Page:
Qaqortoq, Greenland

2018 HAL Voyage of the Vikings

Thursday, July 26, 2018

Qaqortoq is South Greenland’s most populous town and it may be “one of the most charming and attractive towns in all of Greenland!”  So said “What’s in Port.com.”  We found many things to be quite charming:  the carved artwork in the stone cliffs along with the sculptures all around town; the pastel-colored buildings; sealskin gloves; the many hand-crafted wares in the souvenir shops.  We shopped the supermarket and the local version of Ace Hardware.  We walked the Tundra.

The colorful colonial buildings date back to 1775 when the town was founded.  The church was built in 1832.  Currently, there is a cultural project underway: “Stone and Man” consisting of 30 different motifs that are chiseled into the rocks and stones of the cliffs.  They follow the path up the hill.  Atop one of the cliffs is the Qaqortoq Hotel where we had a very tasty lunch accompanied by the local brew (Jack’s Ale).

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Downtown Qaqortok as seen from the ship. Don’t you just love those colorful buildings! Greenland is mostly brown, craggy and treeless. The joyful paint provides a touch of whimsy and brings a smile to your face!
The MS Rotterdam anchored in Qaqortoq.  We tendered into port.
The MS Rotterdam anchored in Qaqortoq. We tendered into port.
The Qaqortoq wlecome center and gift shop.
The Qaqortoq welcome center and gift shop.
Looking at the tender dock and the MS Rotterdam in the bckground.
Looking at the tender dock and the MS Rotterdam in the background.
Qaqortok tender landing area.
Qaqortok tender landing area.
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“Stone & Man” Outdoor Gallery. This art project takes the viewer all around town to not only enjoy the artwork of Nordic craftsmen and artists, but to see and explore the town itself.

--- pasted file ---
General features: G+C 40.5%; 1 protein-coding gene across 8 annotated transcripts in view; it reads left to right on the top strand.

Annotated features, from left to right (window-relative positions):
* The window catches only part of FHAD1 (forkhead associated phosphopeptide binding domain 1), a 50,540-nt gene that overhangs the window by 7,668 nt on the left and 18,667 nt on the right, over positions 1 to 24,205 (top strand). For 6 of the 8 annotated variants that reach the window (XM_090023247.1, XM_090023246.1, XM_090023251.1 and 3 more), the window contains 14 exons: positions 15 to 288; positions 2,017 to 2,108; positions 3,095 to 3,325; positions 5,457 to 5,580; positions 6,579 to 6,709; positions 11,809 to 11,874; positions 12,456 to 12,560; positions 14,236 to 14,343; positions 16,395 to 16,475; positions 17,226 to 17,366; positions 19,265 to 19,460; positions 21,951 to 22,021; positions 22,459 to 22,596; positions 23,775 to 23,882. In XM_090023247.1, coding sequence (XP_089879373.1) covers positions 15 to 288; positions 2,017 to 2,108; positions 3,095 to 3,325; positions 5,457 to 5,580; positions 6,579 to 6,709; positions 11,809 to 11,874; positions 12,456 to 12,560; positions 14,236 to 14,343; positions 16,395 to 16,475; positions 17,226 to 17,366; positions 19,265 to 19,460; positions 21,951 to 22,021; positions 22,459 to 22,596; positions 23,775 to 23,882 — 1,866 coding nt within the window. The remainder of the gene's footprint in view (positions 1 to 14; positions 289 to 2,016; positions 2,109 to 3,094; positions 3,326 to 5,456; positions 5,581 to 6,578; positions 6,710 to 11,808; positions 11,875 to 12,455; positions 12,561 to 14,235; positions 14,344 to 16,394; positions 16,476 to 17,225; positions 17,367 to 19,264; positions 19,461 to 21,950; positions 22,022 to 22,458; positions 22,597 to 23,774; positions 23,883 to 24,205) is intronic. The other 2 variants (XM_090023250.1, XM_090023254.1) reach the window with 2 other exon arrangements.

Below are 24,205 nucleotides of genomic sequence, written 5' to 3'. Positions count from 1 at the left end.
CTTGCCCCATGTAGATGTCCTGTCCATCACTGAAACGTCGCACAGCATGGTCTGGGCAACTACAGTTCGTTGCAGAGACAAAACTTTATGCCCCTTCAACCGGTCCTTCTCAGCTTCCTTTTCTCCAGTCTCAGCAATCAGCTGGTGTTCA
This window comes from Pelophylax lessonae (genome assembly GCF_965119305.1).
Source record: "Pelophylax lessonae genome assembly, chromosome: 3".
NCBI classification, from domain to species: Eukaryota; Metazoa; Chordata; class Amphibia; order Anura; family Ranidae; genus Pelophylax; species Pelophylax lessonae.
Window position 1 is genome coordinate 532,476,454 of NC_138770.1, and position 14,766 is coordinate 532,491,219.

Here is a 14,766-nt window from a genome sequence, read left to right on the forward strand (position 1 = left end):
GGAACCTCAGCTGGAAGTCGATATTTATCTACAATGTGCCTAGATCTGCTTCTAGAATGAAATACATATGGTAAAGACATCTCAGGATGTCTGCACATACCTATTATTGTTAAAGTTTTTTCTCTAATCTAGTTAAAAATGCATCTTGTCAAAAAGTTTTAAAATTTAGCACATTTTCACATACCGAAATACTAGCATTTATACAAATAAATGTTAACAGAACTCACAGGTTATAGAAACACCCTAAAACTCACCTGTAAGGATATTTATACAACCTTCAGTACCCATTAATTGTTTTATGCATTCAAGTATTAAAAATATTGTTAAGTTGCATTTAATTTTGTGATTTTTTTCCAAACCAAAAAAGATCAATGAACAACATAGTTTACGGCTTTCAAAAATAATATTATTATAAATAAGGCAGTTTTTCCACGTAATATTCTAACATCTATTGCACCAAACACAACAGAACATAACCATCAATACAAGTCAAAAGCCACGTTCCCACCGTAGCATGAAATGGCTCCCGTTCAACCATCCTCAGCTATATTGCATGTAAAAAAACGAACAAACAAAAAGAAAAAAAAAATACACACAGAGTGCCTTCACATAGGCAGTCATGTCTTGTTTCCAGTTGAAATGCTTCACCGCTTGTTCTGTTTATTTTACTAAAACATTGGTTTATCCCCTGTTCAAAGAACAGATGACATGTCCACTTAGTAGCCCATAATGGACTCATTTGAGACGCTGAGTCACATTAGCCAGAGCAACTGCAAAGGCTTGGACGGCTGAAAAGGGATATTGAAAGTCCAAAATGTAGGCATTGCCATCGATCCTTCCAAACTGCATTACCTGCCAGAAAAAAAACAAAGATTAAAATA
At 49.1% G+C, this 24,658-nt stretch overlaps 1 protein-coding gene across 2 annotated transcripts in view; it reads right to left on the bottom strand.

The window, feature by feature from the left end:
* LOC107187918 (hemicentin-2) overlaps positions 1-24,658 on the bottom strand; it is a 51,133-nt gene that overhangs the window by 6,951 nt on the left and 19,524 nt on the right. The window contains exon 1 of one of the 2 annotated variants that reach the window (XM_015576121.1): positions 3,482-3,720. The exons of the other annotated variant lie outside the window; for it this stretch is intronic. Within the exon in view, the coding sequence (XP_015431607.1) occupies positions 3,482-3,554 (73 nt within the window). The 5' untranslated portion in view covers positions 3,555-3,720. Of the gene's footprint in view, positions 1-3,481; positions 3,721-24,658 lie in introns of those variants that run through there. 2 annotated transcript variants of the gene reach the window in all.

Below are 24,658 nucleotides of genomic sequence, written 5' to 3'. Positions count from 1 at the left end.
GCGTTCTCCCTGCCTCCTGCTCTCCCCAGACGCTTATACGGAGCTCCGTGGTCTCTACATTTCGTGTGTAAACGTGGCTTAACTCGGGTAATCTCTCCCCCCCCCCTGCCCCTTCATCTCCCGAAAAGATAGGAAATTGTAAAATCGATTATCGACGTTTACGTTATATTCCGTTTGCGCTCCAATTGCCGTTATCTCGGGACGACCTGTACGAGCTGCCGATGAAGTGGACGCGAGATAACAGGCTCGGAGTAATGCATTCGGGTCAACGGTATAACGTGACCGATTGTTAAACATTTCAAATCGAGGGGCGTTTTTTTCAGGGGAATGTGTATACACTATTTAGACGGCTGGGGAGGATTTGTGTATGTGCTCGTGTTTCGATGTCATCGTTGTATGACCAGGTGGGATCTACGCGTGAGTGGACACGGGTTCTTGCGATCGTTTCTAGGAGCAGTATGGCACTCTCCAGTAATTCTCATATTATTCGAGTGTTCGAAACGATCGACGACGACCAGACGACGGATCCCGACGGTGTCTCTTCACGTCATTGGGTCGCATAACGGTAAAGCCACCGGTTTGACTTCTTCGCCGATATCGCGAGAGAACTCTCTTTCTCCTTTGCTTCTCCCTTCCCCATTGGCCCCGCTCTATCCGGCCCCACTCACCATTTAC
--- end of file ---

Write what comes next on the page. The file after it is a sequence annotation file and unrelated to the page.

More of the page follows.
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Stone & Man: this project was conceived and initiated by Aka Hoegh, a leading Greenland artist in 1993. By 1994, 18 Nordic artists had carved 30+ sculptures throughout the town.
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This charming cottage with the bell at the roof line may have been the grade school. The bell above the front door is the giveaway!
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This is Town Square. And that fountain was installed in 1925. It is the oldest fountain in Greenland.
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That brown-roofed building behind the fountain is a market selling everything from fresh donuts and coffee to frozen appetizers along with rifles and ammunition and knitting supplies.
The fish maket is across the street and across the stream from the fountain.
The fish maket is across the street and across the stream from the fountain.
The Qaqortoq Cultural Museum.
The Qaqortoq Cultural Museum.
Frelserens Kirke built in 1832.
Frelserens Kirke built in 1832.
Walking along the tundra.
Walking along the tundra.
And a stream runs through it!
And a stream runs through it!
A view of the town as we walk back towards the ship.
A view of the town as we walk back towards the ship.
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The people on the far left are lining up to board the tender back to the ship. The large blue building above is the Qaqortoq Hotel with a Cafe, Steak House and Bar.
Qaqortoq Hotel
Qaqortoq Hotel
Nice little eaing and drinking areas in the hotel.
Nice little eating and drinking areas in the hotel.
The local brew.
The local brew.
Having the end of day libation.
Having the end of day libation.
MS Rotterdam preparing to depart Qaqortoq, Greenland
MS Rotterdam preparing to depart Qaqortoq, Greenland

 

I’m not going to say much about the Viking presence in Greenland until later in the cruise.  The narrative flows better from Scandinavia to North America because that follows the timeline of the Viking age.  We will follow the Viking progression when we leave Rotterdam and begin the homeward journey.

And now, we’re headed to Reykjavik, Iceland.

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